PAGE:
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Arch Gen Psychiatry. 1999 Aug;56(8):719-24.

A double-blind, placebo-controlled study of oral nalmefene for alcohol dependence.

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Department of Psychiatry and Behavioral Sciences, University of Miami School of Medicine, Fla., USA.



Nalmefene is a newer opioid antagonist that is structurally similar to naltrexone but with a number of potential pharmacological advantages for the treatment of alcohol dependence, including no dose-dependent association with toxic effects to the liver, greater oral bioavailability, longer duration of antagonist action, and more competitive binding with opioid receptor subtypes that are thought to reinforce drinking.


A double-blind, placebo-controlled trial was conducted to evaluate the safety and efficacy of 2 doses of oral nalmefene for alcohol dependence. The 105 outpatient volunteers were abstinent for a mean of 2 weeks prior to random assignment to the placebo or 20- or 80-mg/d dose nalmefene groups for 12 weeks. Cognitive behavioral therapy was provided weekly during treatment. Self-reported drinking or abstinence was confirmed by determinations of breath alcohol concentration and by collateral informant reports.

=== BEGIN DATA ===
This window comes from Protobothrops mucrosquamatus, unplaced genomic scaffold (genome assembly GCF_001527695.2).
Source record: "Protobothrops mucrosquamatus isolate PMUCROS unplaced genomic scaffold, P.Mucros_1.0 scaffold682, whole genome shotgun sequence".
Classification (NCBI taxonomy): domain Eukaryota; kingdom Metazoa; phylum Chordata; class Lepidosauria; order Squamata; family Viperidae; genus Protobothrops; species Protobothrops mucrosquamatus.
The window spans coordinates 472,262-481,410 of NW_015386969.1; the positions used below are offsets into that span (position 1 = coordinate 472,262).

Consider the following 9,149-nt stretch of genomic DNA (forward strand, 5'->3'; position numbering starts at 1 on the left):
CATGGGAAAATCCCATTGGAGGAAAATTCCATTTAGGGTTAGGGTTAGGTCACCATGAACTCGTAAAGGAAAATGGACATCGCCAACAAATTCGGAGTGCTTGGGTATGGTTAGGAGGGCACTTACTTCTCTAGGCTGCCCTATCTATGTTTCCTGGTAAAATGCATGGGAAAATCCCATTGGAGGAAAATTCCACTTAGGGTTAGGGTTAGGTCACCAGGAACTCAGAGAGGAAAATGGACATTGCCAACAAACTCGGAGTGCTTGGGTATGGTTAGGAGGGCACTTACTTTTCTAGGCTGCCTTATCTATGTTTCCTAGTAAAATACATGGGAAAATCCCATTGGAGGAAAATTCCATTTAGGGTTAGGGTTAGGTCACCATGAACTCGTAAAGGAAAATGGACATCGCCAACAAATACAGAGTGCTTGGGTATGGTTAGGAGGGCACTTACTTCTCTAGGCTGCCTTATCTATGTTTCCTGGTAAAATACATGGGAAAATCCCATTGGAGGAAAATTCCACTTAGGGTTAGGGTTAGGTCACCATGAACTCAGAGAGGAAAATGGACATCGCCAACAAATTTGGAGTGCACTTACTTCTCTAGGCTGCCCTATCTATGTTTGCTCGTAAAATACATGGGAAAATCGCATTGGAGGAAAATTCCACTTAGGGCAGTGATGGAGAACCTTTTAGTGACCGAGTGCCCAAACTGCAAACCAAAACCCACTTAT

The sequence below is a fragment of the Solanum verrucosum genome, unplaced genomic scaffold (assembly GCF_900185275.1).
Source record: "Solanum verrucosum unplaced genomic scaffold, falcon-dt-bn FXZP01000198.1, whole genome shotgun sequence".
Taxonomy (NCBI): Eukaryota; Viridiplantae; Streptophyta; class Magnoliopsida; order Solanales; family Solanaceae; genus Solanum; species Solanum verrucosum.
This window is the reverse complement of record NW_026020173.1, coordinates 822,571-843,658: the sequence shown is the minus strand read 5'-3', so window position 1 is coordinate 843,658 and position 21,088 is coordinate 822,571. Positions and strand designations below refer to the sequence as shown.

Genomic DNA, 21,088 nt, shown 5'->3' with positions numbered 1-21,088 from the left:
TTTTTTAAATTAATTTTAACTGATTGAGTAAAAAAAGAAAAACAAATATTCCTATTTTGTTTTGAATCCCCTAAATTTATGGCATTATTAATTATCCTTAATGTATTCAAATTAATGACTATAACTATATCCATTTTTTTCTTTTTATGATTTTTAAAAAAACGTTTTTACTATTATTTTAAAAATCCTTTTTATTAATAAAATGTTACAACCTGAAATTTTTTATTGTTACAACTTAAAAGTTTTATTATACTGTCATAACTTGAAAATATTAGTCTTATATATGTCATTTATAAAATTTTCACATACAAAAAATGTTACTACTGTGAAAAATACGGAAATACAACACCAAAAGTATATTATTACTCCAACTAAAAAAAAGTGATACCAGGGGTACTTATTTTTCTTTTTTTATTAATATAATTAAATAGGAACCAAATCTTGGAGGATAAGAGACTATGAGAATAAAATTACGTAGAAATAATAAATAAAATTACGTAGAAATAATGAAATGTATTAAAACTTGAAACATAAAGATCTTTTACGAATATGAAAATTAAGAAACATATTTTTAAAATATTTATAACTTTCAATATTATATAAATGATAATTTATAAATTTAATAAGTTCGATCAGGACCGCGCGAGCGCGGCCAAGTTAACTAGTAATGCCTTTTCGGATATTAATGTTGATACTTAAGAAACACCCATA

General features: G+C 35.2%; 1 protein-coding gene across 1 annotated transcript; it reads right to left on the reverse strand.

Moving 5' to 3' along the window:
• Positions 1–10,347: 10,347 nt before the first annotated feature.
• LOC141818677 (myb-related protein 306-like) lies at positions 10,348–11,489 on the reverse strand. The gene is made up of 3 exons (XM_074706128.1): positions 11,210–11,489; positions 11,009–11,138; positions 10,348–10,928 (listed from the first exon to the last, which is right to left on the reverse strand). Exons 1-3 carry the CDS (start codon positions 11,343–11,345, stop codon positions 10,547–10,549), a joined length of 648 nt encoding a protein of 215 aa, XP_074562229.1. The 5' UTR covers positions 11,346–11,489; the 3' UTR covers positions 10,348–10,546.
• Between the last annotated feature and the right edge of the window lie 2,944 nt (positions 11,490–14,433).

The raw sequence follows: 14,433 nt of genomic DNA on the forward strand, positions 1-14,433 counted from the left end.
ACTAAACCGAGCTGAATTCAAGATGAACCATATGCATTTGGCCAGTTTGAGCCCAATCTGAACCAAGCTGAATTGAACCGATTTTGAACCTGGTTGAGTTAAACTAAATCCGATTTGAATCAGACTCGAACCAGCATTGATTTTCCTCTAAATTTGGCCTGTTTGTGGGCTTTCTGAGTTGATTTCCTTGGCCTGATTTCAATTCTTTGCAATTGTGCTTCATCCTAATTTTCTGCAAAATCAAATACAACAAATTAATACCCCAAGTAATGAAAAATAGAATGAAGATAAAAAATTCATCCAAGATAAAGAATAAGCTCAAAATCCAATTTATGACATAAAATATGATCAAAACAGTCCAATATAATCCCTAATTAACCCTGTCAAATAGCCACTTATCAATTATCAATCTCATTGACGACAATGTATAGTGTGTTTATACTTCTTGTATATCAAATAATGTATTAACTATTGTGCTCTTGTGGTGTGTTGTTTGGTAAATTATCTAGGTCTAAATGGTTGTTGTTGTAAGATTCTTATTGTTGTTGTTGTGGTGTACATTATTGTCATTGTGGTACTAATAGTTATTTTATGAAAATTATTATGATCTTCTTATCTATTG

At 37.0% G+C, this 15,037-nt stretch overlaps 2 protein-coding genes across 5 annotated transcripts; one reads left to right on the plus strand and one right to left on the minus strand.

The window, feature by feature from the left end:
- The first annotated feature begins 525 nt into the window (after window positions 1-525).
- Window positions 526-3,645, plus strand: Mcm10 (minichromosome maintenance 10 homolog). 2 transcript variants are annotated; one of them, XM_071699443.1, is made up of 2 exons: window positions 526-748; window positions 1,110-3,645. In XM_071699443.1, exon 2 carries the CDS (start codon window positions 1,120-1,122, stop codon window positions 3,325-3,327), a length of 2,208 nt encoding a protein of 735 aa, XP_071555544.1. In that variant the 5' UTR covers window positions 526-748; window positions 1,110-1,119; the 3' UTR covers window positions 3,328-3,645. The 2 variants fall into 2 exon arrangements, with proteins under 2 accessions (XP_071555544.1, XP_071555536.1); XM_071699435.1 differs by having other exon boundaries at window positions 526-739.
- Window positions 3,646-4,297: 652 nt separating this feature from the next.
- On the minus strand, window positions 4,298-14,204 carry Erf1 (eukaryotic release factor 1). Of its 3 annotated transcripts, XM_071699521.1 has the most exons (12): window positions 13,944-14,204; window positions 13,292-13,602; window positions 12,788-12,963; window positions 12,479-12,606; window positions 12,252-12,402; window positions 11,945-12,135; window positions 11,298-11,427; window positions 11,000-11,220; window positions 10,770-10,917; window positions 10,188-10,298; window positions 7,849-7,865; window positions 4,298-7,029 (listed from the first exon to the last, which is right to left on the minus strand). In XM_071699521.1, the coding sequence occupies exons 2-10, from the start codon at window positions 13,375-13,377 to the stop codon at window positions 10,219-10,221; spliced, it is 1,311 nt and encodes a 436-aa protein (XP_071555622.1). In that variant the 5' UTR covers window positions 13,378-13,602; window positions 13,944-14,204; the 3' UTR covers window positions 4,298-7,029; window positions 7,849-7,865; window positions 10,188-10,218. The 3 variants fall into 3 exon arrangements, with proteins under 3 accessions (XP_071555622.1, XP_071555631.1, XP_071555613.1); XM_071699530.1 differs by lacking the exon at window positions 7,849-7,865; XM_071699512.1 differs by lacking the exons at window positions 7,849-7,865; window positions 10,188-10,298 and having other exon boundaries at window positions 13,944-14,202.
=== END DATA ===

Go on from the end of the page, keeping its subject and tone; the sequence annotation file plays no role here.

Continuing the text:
Outcomes did not differ between the 20- and 80-mg dose nalmefene groups. Significantly fewer patients treated with nalmefene than patients given placebo relapsed to heavy drinking through 12 weeks of treatment (P<.02), with a significant treatment effect at the first weekly study visit (P<.02). The odds ratio of relapsing to heavy drinking was 2.4 times greater with placebo compared with nalmefene (95% confidence interval, 1.05-5.59). Patients treated with nalmefene also had fewer subsequent relapses (P<.03) than patients given placebo.


Treatment with nalmefene was effective in preventing relapse to heavy drinking relative to placebo in alcohol-dependent outpatients and was accompanied by acceptable side effects.

[Indexed for MEDLINE]

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